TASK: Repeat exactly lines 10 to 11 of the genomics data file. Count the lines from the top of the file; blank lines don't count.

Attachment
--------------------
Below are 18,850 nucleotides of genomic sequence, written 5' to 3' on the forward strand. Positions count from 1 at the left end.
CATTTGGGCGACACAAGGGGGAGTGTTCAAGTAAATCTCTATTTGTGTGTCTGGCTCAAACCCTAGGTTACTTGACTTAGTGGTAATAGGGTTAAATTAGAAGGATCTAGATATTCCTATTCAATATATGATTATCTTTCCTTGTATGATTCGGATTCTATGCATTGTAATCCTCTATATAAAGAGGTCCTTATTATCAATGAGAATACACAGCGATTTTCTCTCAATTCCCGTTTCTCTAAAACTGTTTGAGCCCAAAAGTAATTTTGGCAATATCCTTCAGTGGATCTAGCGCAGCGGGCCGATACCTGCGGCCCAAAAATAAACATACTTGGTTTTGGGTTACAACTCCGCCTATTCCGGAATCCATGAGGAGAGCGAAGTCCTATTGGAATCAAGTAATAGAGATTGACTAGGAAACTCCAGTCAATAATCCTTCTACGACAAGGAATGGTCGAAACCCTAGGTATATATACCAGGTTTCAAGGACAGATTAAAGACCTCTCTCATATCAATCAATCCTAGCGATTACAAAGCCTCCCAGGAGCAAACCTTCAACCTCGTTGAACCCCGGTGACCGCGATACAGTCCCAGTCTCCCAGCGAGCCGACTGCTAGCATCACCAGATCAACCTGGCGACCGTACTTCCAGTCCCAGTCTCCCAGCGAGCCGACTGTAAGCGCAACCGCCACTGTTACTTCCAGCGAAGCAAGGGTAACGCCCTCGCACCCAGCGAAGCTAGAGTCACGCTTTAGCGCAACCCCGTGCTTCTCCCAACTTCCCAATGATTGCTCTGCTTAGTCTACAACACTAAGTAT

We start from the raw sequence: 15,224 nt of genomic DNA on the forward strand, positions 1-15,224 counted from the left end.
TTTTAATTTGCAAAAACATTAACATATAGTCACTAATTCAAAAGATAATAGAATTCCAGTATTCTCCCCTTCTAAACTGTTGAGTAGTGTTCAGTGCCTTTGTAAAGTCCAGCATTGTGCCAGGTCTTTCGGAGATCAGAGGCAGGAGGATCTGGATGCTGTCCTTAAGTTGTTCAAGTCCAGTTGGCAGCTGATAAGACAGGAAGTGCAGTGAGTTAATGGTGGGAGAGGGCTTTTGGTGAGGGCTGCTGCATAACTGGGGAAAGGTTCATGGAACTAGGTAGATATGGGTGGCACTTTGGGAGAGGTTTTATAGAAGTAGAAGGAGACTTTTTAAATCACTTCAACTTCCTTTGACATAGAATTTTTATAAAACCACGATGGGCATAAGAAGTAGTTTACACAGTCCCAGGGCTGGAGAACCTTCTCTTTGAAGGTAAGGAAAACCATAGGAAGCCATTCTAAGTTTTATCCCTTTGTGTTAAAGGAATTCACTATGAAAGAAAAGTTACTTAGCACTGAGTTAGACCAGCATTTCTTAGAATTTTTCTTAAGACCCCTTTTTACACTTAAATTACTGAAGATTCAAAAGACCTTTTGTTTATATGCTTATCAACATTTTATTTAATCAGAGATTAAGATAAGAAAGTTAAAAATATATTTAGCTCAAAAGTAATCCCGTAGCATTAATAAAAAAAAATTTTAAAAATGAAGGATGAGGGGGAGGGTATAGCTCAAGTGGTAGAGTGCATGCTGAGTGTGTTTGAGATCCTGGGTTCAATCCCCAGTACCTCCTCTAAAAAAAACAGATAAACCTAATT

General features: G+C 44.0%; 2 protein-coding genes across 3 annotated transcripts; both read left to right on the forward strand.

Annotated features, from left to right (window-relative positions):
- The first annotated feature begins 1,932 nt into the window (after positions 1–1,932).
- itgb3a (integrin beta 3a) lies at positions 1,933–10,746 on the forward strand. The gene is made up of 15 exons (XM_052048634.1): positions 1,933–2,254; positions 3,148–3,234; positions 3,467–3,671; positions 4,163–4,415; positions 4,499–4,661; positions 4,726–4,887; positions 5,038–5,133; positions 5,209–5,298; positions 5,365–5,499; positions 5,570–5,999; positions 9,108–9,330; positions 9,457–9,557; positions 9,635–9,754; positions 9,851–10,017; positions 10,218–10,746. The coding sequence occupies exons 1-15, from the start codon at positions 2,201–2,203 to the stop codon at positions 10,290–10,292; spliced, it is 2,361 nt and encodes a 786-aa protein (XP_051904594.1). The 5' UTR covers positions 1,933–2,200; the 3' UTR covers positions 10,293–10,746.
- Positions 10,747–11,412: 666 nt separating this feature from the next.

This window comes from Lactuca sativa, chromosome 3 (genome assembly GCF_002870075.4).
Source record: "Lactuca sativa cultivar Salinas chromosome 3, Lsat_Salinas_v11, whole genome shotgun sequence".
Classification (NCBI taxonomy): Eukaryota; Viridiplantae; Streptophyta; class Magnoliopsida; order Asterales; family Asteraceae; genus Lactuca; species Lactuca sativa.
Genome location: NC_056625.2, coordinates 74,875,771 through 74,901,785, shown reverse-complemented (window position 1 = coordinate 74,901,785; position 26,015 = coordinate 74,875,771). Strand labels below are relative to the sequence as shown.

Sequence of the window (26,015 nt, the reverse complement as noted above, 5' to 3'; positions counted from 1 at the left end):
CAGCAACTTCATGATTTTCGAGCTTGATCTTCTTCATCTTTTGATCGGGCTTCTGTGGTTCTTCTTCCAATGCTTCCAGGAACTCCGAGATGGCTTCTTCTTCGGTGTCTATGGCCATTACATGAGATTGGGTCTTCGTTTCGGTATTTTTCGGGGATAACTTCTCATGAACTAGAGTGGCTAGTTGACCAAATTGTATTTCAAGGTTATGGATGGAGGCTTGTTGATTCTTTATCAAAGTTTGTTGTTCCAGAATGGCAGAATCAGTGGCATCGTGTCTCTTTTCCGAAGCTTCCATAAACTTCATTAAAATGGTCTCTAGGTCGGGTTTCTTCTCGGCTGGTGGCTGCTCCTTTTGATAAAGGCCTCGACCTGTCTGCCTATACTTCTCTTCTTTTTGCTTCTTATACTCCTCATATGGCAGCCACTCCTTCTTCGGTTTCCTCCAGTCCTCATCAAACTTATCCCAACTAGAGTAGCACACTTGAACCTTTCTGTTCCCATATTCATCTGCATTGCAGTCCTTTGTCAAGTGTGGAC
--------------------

This window comes from Lactuca sativa, chromosome 3 (genome assembly GCF_002870075.4).
Source record: "Lactuca sativa cultivar Salinas chromosome 3, Lsat_Salinas_v11, whole genome shotgun sequence".